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					Title:
The Rolling Stones

Word Count:
1099

Summary:
1. You Can't Always Get What You Want
2. Only Rock 'n Roll
3. Get Off My Cloud
4. She's A Rainbow
5. Under My Thumb
6. It's All Over Now
7. Don't Stop
8. Happy
9. The Last Time

1. You Can't Always Get What You Want

Mere days after their release of "Beggar's Banquet" in 1968, the band
pulled together a real-life circus of a show. Designed as a television
spectacle consisting of real circus performers, and some top rock acts of
the day. Jethro Tull, The Who and Er...


Keywords:
rolling stones,music,the stones,culture,american culture,american pop
culture,pop culture,rollingsto


Article Body:
1. You Can't Always Get What You Want
2. Only Rock 'n Roll
3. Get Off My Cloud
4. She's A Rainbow
5. Under My Thumb
6. It's All Over Now
7. Don't Stop
8. Happy
9. The Last Time

1. You Can't Always Get What You Want

Mere days after their release of "Beggar's Banquet" in 1968, the band
pulled together a real-life circus of a show. Designed as a television
spectacle consisting of real circus performers, and some top rock acts of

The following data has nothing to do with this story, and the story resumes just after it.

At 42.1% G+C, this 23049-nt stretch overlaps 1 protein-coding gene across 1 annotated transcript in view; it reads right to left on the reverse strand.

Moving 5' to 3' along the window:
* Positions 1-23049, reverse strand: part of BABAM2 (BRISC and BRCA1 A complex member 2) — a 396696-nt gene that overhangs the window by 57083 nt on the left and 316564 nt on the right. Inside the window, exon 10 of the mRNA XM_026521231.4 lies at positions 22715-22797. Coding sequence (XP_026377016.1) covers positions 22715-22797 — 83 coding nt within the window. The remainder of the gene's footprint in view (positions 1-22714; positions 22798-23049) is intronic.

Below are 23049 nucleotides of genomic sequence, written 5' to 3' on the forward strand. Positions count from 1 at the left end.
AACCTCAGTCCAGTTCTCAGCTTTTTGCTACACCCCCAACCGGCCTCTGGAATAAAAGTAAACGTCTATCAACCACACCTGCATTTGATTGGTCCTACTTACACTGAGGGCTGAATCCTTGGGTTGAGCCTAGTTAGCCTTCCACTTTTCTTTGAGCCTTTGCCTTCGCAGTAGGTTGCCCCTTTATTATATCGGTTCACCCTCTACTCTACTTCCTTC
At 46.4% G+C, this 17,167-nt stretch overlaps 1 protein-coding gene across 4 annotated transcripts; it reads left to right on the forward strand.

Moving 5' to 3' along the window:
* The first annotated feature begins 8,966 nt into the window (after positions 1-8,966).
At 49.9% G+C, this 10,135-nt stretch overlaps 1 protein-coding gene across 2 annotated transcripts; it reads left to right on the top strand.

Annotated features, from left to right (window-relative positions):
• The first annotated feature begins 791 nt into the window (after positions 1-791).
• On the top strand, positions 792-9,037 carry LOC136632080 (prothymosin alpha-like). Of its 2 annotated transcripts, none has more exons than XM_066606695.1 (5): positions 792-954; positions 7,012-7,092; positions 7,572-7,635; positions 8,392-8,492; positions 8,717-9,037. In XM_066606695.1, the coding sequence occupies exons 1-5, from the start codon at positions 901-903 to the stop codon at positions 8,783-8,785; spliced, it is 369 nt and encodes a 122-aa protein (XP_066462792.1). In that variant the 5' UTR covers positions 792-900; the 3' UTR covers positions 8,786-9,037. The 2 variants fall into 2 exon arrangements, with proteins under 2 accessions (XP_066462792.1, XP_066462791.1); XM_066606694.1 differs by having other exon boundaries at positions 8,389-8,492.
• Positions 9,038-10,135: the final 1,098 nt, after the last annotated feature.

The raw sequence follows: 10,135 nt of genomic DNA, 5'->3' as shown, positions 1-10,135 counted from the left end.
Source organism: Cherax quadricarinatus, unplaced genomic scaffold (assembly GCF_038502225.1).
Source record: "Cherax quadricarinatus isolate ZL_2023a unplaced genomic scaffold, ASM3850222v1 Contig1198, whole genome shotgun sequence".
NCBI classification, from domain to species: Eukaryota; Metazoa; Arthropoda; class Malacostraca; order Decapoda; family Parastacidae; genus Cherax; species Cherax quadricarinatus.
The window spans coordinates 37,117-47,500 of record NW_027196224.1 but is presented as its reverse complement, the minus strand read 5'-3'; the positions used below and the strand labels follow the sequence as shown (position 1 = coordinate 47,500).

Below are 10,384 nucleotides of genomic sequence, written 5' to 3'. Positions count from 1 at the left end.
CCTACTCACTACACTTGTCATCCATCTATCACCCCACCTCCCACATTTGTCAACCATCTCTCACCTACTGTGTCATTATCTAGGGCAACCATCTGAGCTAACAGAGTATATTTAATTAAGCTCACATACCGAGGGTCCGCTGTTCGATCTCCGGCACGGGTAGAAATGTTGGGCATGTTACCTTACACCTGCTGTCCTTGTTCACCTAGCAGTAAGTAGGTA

the day. Jethro Tull, The Who and Eric Clapton were in attendance, as
were lions, trapeze artists, John Lennon and Yoko Ono. The kind of show
you might only now see on the very best of David Letterman.

The idea was to produce a unique showcase, but the footage was eventually
shelved and hidden away for nearly 3 decades due to what was deemed sub-
standard performances. It was not shown publicly for 27 years, except for
brief excerpts in home videos. The Who's performance of "A Quick One" was
used in their own film/career documentary, "The Kids Are Alright". The
true landmark of the show for The Rolling Stones was it was Brian Jones'
last performance with the band.

2. Only Rock 'n Roll

Before the Rolling Stones had galvanized their name as the World Greatest
Rock & Roll Band in the late '60s, they had already laid a handsome claim
to the title. The Beatles had paved the way for the British Invasion, but
the Rolling Stones pioneered the gritty, hard-pounding blues-infused rock
and roll that now defines the genre. Mick Jagger might be a tiny little
man by many standards, but with no question he is the biggest front man
to ever grace a rock stage. Wild. Macho. Campy. Sexy. He created the role
of the rockstar.